Swine flu: How to make business continuity plans

Swine flu: How to make business continuity plans

US government releases guidelines for implementing emergency plans based on the severity of the pandemic.

Speaking at the annual conference of The National Academy of Sciences Monday, US President Obama said that declaring the swine flu outbreak a national health emergency was a prudent measure and no reason for panic. He's getting regular updates and briefings from John Brennan, assistant to the president for homeland security and counterterrorism; Dr. Richard Besser, acting director of the Centers for Disease Control and Prevention; and Janet Napolitano, secretary of homeland security.

The Centers for Disease Control and Prevention (CDC) has already taken important steps. The CDC has stated: "Laboratory testing has found the swine influenza A (H1N1) virus susceptible to the prescription antiviral drugs such as [Tamiflu (oseltamivir phosphate), Relenza (zanamivir)] and has issued interim guidance for the use of these drugs to treat and prevent infection with swine influenza viruses. CDC also has prepared interim guidance on how to care for people who are sick and interim guidance on the use of face masks in a community setting where spread of this swine flu virus has been detected. This is a rapidly evolving situation and CDC will provide new information as it becomes available."

The United States government already has guidance in place on community mitigation and relies on knowledge of the Pandemic Severity Index (PSI) to characterise the severity of a pandemic and identify the recommendations for specific interventions that communities may use for a given level of severity, and suggests when these measures should be started and how long they should be used.

Companies and employers that have not done so are being urged to establish a business continuity plan should the government direct state and local governments to immediately enforce their community containment plans.

If the US Federal government does direct states and communities to implement their emergency plans, recommendations, based on the severity of the pandemic, may include:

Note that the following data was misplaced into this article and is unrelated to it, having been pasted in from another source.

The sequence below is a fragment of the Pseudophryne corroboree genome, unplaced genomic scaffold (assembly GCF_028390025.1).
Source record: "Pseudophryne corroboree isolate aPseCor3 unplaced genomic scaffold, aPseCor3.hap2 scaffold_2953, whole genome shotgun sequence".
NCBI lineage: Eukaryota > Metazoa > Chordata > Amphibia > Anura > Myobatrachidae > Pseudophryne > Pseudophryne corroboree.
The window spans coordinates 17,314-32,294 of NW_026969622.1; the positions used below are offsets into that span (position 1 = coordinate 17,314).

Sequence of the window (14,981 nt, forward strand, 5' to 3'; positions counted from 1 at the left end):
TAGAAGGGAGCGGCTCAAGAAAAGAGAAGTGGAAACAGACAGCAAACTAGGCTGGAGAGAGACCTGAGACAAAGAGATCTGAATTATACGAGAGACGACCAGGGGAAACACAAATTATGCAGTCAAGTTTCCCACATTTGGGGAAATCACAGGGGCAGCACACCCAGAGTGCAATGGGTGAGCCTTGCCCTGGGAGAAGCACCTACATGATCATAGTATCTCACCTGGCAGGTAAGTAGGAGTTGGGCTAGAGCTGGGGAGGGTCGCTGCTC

• Asking ill people to voluntarily remain at home and not go to work or out in the community for about seven to 10 days or until they are well and can no longer spread the infection to others (ill individuals may be treated with influenza antiviral medications, as appropriate, if these medications are effective and available.
  • Asking members of households with a person who is ill to voluntarily remain at home for about seven days (household members may be provided with antiviral medications, if these medications are effective and sufficient in quantity and feasible mechanisms for their distribution have been developed).
  • Dismissing students from schools (including public and private schools as well as colleges and universities) and school-based activities and closure of childcare programs for up to 12 weeks, coupled with protecting children and teenagers through social distancing in the community, to include reductions of out-of-school social contacts and community mixing. Childcare programs discussed in this guidance include centers or facilities that provide care to any number of children in a nonresidential setting, large family childcare homes that provide care for seven or more children in the home of the provider, and small family childcare homes that provide care to six or fewer children in the home of the provider.
  • Recommending social distancing of adults in the community, which may include cancellation of large public gatherings; changing workplace environments and schedules to decrease social density and preserve a healthy workplace to the greatest extent possible without disrupting essential services; ensuring work-leave policies to align incentives and facilitate adherence with the measures outlined above.

The guidance which the US Government recommends using is the Community Strategy for Pandemic Influenza Mitigation.

Corporations, businesses, and employers who have not already done so should immediately consider developing their business continuity plans. To help organise the effort, the US government has established a website to assist in the quick development of plans. The website is and provides templates and guidelines. The place to start is the Business Pandemic Influenza Planning Checklist.

Resources available for quick plan development:

Planning Guide for U.S. Businesses with Overseas Operations

Planning Guide for Businesses and other Employers

Planning Guide for Childcare Programs

Planning Guide for Elementary and Secondary Schools

Planning Guide for Colleges and Universities

Planning Guide for Faith-Based and Community Organizations

Planning Guide for Individuals and Families

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Tags strategychange managementBusiness Continuityswine flu

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